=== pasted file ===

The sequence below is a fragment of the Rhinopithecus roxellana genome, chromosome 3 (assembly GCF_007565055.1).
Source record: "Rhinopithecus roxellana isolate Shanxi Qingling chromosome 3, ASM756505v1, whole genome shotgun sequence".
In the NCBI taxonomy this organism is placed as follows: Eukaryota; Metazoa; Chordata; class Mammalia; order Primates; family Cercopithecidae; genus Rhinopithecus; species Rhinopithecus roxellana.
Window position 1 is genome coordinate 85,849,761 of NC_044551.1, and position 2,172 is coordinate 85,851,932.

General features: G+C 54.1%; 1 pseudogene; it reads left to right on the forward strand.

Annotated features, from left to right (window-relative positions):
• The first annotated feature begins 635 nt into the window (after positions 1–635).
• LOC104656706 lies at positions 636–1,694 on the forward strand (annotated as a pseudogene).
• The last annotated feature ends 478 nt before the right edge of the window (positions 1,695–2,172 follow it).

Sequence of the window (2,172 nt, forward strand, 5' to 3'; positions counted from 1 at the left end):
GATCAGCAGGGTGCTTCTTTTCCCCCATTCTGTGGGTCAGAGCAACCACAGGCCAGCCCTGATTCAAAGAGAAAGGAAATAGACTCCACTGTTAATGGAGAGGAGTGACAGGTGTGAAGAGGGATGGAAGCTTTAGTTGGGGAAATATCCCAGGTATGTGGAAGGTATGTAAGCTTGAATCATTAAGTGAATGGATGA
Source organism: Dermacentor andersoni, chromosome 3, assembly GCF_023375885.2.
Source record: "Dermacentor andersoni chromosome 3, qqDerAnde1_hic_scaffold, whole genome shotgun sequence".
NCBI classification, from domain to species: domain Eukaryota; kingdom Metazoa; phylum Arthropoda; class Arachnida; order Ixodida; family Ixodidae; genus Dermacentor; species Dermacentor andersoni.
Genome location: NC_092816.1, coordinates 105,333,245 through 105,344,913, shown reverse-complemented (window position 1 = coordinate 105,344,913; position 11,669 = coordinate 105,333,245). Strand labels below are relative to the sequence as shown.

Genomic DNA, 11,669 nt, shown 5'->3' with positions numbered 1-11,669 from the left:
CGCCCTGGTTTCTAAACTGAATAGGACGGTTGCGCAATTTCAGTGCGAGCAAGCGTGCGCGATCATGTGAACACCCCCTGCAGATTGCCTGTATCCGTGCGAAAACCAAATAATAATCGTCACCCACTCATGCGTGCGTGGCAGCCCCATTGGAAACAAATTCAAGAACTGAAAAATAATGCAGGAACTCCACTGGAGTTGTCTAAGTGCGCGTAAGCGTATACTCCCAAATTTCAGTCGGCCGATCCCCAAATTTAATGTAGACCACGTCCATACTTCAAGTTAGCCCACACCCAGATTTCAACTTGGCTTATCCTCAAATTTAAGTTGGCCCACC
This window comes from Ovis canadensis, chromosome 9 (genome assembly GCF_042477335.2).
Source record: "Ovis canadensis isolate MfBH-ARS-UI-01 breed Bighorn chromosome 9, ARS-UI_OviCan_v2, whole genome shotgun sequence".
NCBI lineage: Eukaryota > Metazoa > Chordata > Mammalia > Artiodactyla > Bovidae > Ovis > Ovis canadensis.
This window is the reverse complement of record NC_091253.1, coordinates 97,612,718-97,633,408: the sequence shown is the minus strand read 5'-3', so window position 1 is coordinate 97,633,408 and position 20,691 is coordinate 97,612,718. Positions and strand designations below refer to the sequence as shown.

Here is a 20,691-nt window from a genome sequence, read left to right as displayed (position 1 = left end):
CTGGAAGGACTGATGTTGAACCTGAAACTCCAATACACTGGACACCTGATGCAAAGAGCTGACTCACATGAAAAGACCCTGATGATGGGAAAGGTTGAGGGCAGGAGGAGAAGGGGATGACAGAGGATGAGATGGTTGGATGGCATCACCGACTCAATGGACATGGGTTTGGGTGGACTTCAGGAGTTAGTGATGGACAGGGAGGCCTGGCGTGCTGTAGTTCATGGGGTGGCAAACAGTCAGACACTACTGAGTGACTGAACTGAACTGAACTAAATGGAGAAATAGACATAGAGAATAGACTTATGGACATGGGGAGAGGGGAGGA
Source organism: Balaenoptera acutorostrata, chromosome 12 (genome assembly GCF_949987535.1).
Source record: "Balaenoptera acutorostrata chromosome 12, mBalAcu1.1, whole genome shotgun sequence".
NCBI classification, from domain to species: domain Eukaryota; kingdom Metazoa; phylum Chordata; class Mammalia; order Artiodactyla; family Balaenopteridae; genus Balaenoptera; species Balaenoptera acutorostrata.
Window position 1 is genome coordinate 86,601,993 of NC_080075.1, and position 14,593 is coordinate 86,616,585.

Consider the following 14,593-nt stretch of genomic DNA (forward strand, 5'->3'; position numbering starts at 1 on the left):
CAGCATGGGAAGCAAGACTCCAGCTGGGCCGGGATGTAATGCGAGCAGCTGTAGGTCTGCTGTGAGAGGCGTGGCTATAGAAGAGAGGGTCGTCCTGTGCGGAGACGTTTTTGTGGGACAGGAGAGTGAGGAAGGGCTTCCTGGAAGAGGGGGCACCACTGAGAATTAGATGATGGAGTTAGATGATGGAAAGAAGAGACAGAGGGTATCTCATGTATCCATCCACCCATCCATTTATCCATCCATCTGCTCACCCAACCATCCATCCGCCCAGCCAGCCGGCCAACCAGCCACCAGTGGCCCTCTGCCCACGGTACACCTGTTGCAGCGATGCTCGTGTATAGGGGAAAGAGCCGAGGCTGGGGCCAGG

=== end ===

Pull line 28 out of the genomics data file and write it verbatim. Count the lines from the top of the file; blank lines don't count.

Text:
Consider the following 14,593-nt stretch of genomic DNA (forward strand, 5'->3'; position numbering starts at 1 on the left):